How infrastructure jobs and the construction sector come together
Infrastructure is a hot topic today thanks to the Biden administration’s infrastructure bill. This comes during a time when municipalities all over the country are struggling with crumbling roads and bridges. Here in Utah, the bill is already bearing fruit with $25.4 million awarded to two projects designed to modernize Utah’s infrastructure. Many within the contracting and construction sectors rejoiced at the passage of this bill as it would mark a huge windfall for construction companies contracted to handle infrastructure projects. So, how will the infrastructure bill impact the construction industry? We take a closer look at this very question in our today’s blog post.
When Infrastructure, Engineering, and Construction Come Together
Infrastructure construction and civil engineering companies come together to complete big projects. And some big projects are coming to fruition thanks to the infrastructure bill. They include everything from roadways to bridges, highways, dams, pipelines, rail systems, ports, public transportation, wastewater treatment and more.
There are many segments and business types within the infrastructure and construction industry. They range from homebuilders to companies that support massive government-funded projects. It will be those working in public/private partnerships that stand to benefit from the huge financial windfall contained within the infrastructure bill. Some of the biggest infrastructure projects can take many years to complete but have a lifecycle that lasts for many decades, or even a lifetime.
Large infrastructure construction programs often feature a central company that manages the overall project. This is a common procedure to ensure all aspects of the project are properly aligned. Depending on the infrastructure project, this could include hundreds or thousands of subcontractors providing different subcomponents and services. That’s why you need a central company managing every part of the job. In the infrastructure and construction industry, this role is sometimes called the engineering, procurement, and construction (EPC) contractor. Big companies such as Bechtel and Jacobs usually occupy this spot. These companies fill the role of prime contractors in government contracts.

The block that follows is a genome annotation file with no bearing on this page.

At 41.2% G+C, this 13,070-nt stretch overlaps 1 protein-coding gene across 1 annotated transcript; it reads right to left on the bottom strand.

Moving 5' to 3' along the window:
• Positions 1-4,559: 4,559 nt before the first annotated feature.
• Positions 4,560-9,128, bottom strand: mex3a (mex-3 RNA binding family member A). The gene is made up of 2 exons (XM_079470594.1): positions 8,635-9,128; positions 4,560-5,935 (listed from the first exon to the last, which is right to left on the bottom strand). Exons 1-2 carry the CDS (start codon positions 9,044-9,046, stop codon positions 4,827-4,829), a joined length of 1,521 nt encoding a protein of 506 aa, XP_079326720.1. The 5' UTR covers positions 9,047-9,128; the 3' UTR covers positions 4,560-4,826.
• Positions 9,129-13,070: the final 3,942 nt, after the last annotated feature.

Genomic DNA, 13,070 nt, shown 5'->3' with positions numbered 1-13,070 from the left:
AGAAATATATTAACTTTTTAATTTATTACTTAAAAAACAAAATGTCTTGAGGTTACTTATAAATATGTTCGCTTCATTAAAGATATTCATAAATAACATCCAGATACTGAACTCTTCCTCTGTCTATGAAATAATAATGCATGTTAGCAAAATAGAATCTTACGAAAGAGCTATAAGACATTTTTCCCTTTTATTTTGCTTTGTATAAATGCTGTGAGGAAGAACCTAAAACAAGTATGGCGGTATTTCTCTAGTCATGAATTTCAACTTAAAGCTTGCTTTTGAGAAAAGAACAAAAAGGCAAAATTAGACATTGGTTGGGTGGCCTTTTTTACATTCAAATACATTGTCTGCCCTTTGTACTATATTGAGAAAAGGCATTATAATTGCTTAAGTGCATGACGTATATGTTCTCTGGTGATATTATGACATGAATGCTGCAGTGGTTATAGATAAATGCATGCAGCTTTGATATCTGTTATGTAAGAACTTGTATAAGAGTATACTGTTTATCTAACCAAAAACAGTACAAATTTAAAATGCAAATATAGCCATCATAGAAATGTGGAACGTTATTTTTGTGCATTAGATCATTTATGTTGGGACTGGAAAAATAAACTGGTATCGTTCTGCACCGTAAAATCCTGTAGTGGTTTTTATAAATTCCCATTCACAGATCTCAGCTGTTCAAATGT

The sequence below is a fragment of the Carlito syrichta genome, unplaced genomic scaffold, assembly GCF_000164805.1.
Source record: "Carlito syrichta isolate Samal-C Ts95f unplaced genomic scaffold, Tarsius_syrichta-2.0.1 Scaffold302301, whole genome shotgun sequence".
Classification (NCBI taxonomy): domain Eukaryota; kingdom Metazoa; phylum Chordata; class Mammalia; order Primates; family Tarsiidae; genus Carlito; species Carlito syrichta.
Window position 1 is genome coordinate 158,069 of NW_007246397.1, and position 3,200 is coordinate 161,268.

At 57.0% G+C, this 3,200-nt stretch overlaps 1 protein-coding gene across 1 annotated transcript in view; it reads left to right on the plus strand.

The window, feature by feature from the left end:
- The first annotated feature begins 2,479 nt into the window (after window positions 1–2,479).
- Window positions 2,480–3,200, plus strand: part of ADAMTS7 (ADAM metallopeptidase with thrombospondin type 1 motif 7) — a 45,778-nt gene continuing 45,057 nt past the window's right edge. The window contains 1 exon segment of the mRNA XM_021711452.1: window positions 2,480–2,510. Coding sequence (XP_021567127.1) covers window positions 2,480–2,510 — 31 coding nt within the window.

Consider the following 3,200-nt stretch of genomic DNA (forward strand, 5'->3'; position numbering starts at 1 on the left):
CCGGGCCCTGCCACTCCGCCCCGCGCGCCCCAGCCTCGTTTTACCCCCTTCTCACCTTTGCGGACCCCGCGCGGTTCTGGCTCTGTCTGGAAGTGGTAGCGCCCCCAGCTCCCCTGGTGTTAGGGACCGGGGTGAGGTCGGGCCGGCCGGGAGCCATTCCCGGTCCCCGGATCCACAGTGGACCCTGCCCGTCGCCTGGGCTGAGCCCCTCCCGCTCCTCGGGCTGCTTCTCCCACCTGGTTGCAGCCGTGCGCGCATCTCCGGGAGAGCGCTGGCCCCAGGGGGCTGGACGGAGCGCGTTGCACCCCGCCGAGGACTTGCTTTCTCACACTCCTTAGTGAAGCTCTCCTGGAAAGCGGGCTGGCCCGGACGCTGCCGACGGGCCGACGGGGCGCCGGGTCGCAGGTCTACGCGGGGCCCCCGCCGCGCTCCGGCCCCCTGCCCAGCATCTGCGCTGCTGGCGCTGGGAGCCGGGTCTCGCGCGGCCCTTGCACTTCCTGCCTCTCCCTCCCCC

Infrastructure jobs take a lot of money and resources to complete. Projects are generally built to support a fixed maximum use or population and have a specified lifespan. Of course, this can be challenging. After all, how do public and private sector planners accurately predict population density and infrastructure use years into the future? They need to ensure they build systems to support populations many decades out. It isn’t easy, but it can be done and is done every day on infrastructure projects across the country.
Public/Private Partnerships Drive Infrastructure Projects
Large infrastructure projects are generally public-private partnerships to some extent, simply because of the size and scope of the job. Municipalities and state agencies require help from the private sector to ensure these projects are finished. You must also consider money and time spent, as each project’s duration and capital requirements often require government funding. These types of infrastructure projects usually pertain to public property or public goods such as water, power, and transportation networks. There are also toll roads and power plants to consider. In those cases, you see more private spending, but the majority of big infrastructure jobs are still primarily government-sponsored.
Infrastructure projects are managed this way because it would be extremely difficult for companies to build large infrastructure without government help. Why? Because the risk profile and capital requirements for these projects can be astronomical depending on the project. And for companies that are evaluated based on short-term financial results, government help is even more crucial. Many large projects simply would not be built without the involvement of the federal government.
Still, public/private construction projects are not without downsides. While they are necessary for many of these large projects, they’re structurally flawed because they separate the buyer — which is the government in this case — from the citizen user. As a result, this can distort pricing guidelines and cause too much or too little capacity on the project. Of course, this problem is not relegated to the construction sector only. It is a problem that lots of industry verticals deal with, from education to healthcare. That’s why it is so important to put proper controls in place when managing public-private partnership programs. This will ensure there are no financial or job site distortions. It also ensures training and skill on both sides of the partnership.
No two companies are the same. Still, there are common requirements that compel companies who work in the infrastructure and construction industry. These pressures can result in wildly different strategies and tactics, but understanding constraints and compulsions helps frame how the industry operates. And that’s why it is so important to partner with companies and vendors who understand these pressures and have experience working on infrastructure jobs. Here at McNeil Engineering, we fit that bill. Head over to the projects section of our website to see some of the work we have done over the years!